Please, do snitch!
I found after that last post on cell phones that it took Herculean effort to try to crack a joke. Couldn't do it. So since then I've just been easing back into my groove by focusing on the element of my gig that pays the bills: reporting.
I'm wrapping up one story on child custody today (hopefully) that I was working on for weeks before my bereavement leave, and I have another on political partisanship among 30- and 40-somethings that I'll be knocking out early next week. And for those of you who need a good laugh, I'm working on a video project in which I will take on my nemesis - knock down furniture, complete with unclear assembly instructions - in time trials. That video story is scheduled to post on MiamiHerald.com the weekend after Thanksgiving.
On a personal note, Mrs. B is doing very well. We're getting there. Things are looking up. Etc. Etc. As the kid's say, it's all good...or is on it's way to being so.
So without further ado, back to blogging.
A colleague of mine, Andrea Robinson, wrote an article about the "Stop Snitching" movement last week, explaining that this "movement" appears to be gaining ground again and that it's frustrating local law enforcement. The next day, the mother of the late rapper Jam Master Jay, of Run-DMC fame, spoke out about the "Stop Snitching" movement hindering the solution of her son's murder. If you're not aware, "stop snitching" is a bit of tough guy slang that discourages witnesses to violent crimes from telling the police what they saw.
Some folks call it hip-hop/rap jargon. Some folks are ballsy enough to call it a black thing. But if you know your American pop culture history then you know the notion of "stop snitching" goes back to gangster movies from the Prohibition era in which white characters with names like Johnny the Nose and Frankie the Chin would declare "I ain't talkin!" or "I didn't see nothin'!"
We even encourage "stop snitching" in kids. Think about it. What happened when your older sibling smacked you in the head and you ran crying to mom or dad? What did your folks say? "Don't be a tattle tale!" In other words, "Suck it up and deal with the fact that you got assaulted, because your silence is more admirable than your assailant's behavior is distasteful!"
Still, in recent years the movement has been bolstered, unfortunately, by its commercial promotion in some rap music. An artist in Baltimore several years ago even made a widely distributed documentary-type video in which "snitches" were lambasted. At least one professional athlete gleefully appeared in the video. T-shirts bearing the phrase sold like hot cakes too.
Aside from the immorality of seeing one person harm another and not making an effort to help set things right by reporting the perpetrator, here's my problem with this movement: Not "snitching" does not help the depressed neighborhoods where so much violent crime takes place. It does not bring residents closer together. It does not prevent further violent crime.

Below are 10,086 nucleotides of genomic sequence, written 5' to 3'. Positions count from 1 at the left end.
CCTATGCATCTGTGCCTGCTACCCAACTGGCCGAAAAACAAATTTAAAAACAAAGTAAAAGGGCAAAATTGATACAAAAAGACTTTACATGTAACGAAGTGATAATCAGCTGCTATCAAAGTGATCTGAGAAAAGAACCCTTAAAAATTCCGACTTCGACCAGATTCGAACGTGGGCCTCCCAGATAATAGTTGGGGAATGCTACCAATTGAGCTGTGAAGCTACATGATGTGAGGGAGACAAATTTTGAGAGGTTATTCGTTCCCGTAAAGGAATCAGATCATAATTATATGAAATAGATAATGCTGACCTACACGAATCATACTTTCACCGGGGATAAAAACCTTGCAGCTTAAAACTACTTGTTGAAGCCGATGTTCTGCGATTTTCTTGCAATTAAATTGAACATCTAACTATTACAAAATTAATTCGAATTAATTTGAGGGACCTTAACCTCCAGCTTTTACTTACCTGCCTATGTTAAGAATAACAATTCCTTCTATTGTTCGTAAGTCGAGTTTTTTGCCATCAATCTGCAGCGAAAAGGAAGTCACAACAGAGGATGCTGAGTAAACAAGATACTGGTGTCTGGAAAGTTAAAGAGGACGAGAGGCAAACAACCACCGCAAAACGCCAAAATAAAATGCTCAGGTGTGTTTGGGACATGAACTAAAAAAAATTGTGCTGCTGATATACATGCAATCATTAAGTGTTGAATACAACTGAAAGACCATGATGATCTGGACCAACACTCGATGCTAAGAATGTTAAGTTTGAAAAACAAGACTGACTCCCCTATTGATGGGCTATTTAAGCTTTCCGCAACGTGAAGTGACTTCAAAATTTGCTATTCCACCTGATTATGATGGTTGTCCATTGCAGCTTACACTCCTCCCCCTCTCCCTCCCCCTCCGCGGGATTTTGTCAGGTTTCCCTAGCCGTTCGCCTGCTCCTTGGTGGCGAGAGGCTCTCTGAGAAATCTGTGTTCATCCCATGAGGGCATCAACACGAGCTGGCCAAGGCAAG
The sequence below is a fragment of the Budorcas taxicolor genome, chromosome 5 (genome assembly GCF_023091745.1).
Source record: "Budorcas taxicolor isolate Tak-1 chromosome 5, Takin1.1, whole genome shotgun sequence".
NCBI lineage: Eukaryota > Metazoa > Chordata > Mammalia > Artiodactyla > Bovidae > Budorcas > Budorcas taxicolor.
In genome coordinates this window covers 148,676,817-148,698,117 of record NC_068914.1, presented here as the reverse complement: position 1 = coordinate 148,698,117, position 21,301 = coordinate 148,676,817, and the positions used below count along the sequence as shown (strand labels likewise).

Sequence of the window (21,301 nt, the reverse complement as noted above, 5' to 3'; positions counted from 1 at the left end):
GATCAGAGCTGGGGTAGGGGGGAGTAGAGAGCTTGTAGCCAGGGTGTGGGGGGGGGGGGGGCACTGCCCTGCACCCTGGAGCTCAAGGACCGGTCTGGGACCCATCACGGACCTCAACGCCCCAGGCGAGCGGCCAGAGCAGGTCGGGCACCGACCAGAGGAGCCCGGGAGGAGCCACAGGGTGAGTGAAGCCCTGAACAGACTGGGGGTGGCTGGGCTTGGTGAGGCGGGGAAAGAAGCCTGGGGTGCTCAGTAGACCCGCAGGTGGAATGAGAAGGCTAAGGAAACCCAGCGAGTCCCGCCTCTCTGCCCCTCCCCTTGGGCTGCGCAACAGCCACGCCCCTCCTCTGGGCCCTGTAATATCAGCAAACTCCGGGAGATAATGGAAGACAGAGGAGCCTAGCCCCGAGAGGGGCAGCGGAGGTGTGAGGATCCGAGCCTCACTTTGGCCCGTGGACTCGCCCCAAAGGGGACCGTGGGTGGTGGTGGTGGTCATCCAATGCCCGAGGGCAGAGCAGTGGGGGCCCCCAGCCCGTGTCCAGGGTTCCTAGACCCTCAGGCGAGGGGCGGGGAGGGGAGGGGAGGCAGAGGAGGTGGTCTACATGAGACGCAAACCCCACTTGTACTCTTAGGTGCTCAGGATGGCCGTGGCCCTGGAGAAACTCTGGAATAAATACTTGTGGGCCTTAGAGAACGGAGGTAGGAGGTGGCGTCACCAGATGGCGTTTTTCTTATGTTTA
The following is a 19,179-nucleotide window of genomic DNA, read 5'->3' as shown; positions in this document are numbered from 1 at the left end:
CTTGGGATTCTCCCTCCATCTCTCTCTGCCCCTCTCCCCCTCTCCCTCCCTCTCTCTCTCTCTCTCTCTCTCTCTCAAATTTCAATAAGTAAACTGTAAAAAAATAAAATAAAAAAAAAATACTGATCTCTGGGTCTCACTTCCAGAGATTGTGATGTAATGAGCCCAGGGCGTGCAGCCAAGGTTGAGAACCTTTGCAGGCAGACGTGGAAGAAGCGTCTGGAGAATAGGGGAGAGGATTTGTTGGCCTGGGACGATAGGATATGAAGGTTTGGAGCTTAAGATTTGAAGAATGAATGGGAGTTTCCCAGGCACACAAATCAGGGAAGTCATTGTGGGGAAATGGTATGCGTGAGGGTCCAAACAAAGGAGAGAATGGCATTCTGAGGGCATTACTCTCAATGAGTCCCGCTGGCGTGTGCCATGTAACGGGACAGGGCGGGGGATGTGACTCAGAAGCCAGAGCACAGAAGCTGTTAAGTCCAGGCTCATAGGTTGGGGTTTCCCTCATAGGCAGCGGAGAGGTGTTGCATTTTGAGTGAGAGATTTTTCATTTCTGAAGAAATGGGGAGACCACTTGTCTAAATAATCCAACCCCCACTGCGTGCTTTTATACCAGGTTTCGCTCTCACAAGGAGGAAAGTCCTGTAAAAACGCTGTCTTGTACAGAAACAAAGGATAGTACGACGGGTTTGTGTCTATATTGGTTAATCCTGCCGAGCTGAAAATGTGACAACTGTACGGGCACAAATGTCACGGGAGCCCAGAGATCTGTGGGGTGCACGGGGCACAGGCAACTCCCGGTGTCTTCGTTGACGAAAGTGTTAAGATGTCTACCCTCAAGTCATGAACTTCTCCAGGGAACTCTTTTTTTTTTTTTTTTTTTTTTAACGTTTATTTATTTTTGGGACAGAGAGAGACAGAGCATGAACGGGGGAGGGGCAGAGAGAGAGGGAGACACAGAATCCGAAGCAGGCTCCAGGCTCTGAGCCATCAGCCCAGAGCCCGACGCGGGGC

Not snitching helps one person and one person only: the person who allegedly committed the crime. No doubt he appreciates you keeping what you witnessed to yourself. But what are you getting out of it?
A buddy of mine attempted to answer that rhetorical question with this history reminder: Back in the day, waaaaaaay back in the day, when poor people in depressed communities (very often minority-populated) declined to tell police anything it was 'cause they had a reasonable belief that a criminal suspect would not be given due process. Let's not forget that in some parts of this country, as recently as 40 years ago mob "justice" went unchecked. Turn over a kid who allegedly stole a loaf of bread, and your local sheriff may well hang that kid or shoot him just because. Turn over a kid who allegedly whistled at a woman who was the wrong color, and your local sheriff and friends may well hang that kid or shoot him. So fear of police for all the wrong reasons in many cases was legitimate back then.
It's a powerful argument, but like I told my buddy the difference between then and now is way back when, those suspects who couldn't count on fair treatment from the cops were not tearing their neighborhoods apart. These days? The guys who are not being snitched on, aren't taking their neighbors' silence as a sign from God that they have a second (or third, or fourth, or fifth...) chance to clean up their acts and do the right thing. Instead they're taking it as a sign that since no one will tell on them, their drug/gang/violent activity can continue as usual.
Fear of reprisal from alleged criminals is also a fair argument to not snitching. A woman in Baltimore's West End called police repeatedly several years ago to report neighborhood drug dealers doing business on her block. And several times they got arrested. But the dealers always got out. And each time they threatened her. Finally, one dealer got out and fire-bombed the woman's home. She and her kids died in the blaze.
It's easy for me to say this, 'cause I don't have neighborhood thugs menacing me. But at some point folks have to take a stand, weigh the future they're leaving for their kids or younger siblings and just do the right thing, for no bigger reason than it's the right thing.
And as cultural movements go, the first thing we can do is stop referring - even casually and even jokingly - to people who point out alleged criminals as "snitches."
Second? Until we excise that word from our vocabularies in the context of reporting violent criminals, then let's all be snitches.